Can plants think?

This is serendipitous. Recently, I wrote, “If we presume that consciousness arises “naturally” out of complex networks (like the human brain), then we have to concede that consciousness might arise out of non living things that are as complex.”

Today I come across an interesting New Yorker (December 23, 2013) article on the possibility of plant intelligence. At one point it states:

The hypothesis that intelligent behavior in plants may be an emergent property of cell exchanging signals in a network might sound far-fetched, yet the way that intelligence emerges from a network of neurons may not be very different. Most neuroscientists agree that, while brains considered as whole function as centralized command centers for most animals, within the brain there doesn’t seem to be any command post; rather, one finds a leaderless network. That sense we get when we think about a plant—that there is no there there, no wizard behind the curtain pulling levers—may apply equally well to our brains.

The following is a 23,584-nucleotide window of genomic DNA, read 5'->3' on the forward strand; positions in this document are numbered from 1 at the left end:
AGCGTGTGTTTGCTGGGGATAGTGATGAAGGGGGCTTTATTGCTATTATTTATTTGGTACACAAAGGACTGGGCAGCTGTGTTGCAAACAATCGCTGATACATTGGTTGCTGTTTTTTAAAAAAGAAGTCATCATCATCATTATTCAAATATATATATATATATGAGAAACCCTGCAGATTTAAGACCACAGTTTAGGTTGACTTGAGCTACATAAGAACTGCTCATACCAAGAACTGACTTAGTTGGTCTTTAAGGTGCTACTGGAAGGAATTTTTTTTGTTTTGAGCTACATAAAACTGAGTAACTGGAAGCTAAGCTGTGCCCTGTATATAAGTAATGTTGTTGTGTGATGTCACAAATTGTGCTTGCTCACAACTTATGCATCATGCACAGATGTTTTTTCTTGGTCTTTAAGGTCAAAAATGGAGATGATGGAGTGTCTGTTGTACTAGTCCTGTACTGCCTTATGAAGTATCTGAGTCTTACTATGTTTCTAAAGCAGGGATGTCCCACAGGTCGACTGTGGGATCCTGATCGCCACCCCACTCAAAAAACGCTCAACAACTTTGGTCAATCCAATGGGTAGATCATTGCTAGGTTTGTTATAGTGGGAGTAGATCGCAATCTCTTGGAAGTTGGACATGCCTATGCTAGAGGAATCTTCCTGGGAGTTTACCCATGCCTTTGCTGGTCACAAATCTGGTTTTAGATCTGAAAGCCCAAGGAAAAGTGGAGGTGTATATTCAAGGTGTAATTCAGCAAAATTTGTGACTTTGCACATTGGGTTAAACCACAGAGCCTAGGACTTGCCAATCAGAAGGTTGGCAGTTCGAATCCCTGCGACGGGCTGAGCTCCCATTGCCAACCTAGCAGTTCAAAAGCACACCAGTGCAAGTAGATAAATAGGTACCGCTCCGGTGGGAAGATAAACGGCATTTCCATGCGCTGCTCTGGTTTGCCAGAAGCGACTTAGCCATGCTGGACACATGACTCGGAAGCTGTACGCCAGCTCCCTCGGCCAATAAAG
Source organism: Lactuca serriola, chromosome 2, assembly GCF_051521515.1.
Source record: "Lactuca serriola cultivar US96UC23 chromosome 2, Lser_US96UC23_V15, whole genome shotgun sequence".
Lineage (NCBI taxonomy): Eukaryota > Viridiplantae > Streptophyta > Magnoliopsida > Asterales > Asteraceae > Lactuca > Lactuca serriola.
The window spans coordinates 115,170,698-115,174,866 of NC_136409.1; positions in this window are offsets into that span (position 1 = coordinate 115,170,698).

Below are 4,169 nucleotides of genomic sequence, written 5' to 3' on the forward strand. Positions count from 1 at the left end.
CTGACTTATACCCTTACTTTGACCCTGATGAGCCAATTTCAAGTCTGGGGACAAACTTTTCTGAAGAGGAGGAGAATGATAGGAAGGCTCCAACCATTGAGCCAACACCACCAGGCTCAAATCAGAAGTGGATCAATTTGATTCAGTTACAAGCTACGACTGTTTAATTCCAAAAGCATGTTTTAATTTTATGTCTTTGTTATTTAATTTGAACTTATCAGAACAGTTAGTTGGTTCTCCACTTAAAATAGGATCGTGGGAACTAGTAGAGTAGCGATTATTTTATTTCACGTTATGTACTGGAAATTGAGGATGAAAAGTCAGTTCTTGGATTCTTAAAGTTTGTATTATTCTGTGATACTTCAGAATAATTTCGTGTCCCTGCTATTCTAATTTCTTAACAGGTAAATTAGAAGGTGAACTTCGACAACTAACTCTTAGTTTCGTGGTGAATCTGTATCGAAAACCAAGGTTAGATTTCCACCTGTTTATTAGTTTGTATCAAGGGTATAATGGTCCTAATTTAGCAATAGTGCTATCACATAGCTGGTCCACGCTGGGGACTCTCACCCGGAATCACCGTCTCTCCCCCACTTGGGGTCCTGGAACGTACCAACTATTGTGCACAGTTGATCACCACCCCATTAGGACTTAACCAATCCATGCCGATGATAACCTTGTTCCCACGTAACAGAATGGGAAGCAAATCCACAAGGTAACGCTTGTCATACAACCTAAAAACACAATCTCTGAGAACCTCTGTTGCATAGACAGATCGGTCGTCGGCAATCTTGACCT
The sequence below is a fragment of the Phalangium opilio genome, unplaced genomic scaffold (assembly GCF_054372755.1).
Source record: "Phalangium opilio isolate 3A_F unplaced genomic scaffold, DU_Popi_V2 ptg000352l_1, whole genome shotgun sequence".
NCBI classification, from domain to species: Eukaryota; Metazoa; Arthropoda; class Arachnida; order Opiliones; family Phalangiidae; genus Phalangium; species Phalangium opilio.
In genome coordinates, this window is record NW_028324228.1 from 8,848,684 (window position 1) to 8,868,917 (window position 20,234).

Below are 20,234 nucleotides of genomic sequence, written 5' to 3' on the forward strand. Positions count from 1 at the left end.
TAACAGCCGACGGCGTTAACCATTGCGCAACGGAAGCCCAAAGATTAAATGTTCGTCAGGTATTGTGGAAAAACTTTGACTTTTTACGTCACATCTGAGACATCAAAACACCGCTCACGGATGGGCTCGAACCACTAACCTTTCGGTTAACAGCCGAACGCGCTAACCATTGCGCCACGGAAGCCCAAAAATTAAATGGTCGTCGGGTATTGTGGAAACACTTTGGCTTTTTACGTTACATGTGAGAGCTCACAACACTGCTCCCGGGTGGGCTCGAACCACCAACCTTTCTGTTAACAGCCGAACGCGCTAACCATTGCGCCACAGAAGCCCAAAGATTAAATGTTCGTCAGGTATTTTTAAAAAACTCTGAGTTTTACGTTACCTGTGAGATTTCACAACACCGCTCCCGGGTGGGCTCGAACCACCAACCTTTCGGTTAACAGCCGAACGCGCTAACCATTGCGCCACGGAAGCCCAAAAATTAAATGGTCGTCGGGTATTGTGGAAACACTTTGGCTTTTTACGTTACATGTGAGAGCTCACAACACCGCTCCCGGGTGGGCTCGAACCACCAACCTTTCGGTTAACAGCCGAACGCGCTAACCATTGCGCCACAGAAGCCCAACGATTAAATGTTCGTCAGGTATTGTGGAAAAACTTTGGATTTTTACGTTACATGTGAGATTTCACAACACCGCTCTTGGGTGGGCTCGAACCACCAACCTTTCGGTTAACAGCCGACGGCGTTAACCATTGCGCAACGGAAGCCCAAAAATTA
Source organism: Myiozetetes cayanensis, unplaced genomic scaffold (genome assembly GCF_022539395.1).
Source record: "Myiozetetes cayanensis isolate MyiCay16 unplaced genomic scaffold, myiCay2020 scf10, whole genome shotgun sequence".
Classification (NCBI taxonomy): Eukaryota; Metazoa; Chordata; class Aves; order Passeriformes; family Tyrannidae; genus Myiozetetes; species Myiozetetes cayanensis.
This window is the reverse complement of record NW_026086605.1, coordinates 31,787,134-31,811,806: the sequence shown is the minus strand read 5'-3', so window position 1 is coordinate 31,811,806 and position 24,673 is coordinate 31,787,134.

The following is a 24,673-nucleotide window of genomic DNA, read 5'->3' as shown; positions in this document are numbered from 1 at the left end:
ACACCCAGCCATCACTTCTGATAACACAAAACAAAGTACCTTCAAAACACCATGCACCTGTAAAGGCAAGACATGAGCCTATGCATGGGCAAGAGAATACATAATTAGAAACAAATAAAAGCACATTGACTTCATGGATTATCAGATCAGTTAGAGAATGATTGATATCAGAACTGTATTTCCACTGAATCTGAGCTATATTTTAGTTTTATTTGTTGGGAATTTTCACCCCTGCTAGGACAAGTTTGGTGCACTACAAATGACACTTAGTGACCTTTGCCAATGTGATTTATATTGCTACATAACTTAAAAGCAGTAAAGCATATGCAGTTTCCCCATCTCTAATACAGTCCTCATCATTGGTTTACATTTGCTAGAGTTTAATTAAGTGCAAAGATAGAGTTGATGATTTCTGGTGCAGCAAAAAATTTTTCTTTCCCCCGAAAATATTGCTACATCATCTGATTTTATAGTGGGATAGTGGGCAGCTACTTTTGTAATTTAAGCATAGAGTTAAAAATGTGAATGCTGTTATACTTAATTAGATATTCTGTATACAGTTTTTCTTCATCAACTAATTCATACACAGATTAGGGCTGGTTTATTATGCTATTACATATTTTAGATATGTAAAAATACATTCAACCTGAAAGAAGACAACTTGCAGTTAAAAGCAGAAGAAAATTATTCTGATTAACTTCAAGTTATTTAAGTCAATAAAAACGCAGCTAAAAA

Now the article doesn’t allude to my essential point: that complex networks like brains (and according to this article, plants) may birth not only intelligence (whatever that is) but consciousness (whatever that is.) But the article does seem to imply that we are starting to break down these barriers between different forms of life. (You might recall a recent link I posted arguing that the very barrier between living and non living is false.)

To be clear about a possible confusion arising from my initial quote in the first paragraph; I was suggesting that non living things like storms might have some form of consciousness. I’m aware that plants are living things. ;)

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